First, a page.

Decisive factors Purchasing power
Purchasing power index
Income plus transfer payments, less savings and household debt. This income is available for consumption purposes (retail spending, rent, travel, transportation, etc.), as well as for savings and insurance.
Retail purchasing power index
Purchasing power indices provide information on the regional distribution of income per capita. The national average purchasing power per capita is represented by 100. High purchasing power index thus reflects a high rate of disposable income.
Retail purchasing power indices provide information on the regional distribution of income per capita, whereby they refer exclusively to the demand-driven share of disposable income (see above). The national average retail purchasing power per capita is represented by 100. A higher retail purchasing power index therefore reflects a high demand potential that becomes available to retail.
Retail sales volume index
The sales figures are based on retail sales, and unlike retail purchasing power, represent achievable sales yields that are available based on the number and performance of existing commercial enterprises in the location.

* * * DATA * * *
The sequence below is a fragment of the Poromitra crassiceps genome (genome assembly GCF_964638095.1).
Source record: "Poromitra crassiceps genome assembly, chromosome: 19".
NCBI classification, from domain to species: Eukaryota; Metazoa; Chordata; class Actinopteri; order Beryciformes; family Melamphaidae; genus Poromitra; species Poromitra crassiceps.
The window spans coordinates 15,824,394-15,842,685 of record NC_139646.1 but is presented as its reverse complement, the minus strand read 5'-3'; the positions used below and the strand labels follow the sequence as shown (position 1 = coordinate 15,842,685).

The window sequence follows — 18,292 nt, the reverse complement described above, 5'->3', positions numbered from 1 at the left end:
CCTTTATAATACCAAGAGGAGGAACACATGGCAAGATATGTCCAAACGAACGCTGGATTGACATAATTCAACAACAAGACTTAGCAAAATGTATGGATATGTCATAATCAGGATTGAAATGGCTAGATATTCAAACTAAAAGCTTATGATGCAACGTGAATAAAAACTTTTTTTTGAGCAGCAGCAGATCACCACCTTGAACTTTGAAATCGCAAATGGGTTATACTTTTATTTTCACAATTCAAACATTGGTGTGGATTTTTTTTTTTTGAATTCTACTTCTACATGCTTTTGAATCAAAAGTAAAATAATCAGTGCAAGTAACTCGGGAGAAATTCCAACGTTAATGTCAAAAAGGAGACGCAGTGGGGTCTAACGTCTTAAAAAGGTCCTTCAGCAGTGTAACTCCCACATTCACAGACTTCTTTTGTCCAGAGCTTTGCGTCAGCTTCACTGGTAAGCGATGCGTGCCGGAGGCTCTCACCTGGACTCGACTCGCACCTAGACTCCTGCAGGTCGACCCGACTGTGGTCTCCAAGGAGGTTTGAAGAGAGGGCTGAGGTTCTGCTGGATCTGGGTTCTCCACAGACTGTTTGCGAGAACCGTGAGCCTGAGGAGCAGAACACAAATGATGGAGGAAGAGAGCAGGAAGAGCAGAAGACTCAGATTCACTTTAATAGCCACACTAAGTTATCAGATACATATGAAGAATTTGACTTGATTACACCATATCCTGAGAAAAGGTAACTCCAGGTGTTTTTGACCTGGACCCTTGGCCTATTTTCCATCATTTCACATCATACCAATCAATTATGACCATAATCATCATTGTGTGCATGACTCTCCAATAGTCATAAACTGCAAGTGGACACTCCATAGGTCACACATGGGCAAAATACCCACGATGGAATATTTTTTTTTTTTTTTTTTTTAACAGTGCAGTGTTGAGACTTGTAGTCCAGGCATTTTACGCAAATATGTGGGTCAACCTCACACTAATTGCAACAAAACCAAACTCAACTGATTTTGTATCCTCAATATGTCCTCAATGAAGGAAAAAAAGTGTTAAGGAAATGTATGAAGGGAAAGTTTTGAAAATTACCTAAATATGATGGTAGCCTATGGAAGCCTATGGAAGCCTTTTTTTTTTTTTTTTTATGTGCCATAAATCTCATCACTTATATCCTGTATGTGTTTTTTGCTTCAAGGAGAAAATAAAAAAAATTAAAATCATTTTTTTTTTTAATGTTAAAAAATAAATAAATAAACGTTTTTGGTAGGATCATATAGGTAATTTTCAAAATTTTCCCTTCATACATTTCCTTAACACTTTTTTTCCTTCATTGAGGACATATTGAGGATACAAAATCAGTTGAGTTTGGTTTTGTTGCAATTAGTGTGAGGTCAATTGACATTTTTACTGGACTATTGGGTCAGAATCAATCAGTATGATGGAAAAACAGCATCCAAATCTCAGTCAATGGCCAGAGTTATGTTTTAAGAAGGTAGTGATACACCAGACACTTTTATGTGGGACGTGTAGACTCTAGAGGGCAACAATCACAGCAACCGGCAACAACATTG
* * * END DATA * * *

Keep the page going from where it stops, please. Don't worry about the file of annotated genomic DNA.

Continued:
Retail sales volume indices provide information about the addressable market potential in a specific retail area. On the basis of the population in the market area and other market-related parameters, the indices enable an estimate of the available market volumes. The retail sales volume index is an indicator of the level of retail expenditure in the respective municipality per capita. The retail sales volume index per capita indicates whether a particular area lies above or below the national sales average – represented by 100.
Chain store concentration
In practice, the regional significance of retail and retail-related purchasing power differ from one another. The retail centrality index is derived from the ratio of purchasing power in the city and the influx of purchasing power from outside the city. This centrality index is calculated by dividing the retail sales index by the corresponding value of retail purchasing power, although here too the national average is set to 100. If the index lies above 100 (this is the case when the sales volume index is greater than the purchasing power index), then sales levels are strong influenced by customers from the surrounding area. The centrality index thus enables conclusions for evaluating the city as a central location and its supra-regional importance.
New tenancy rate
The chain store concentration is the percentage of chain stores, franchises and buying syndicates (that trade under the same name) among all leased retail stores in the area under investigation.
The new tenancy rate is the proportion, in comparison to the last survey, of newly leased or newly used retail stores (excluding vacancies) among all retail stores in the area under investigation. Excluded are floor space expansions of an existing company through the lease of an adjacent retail store.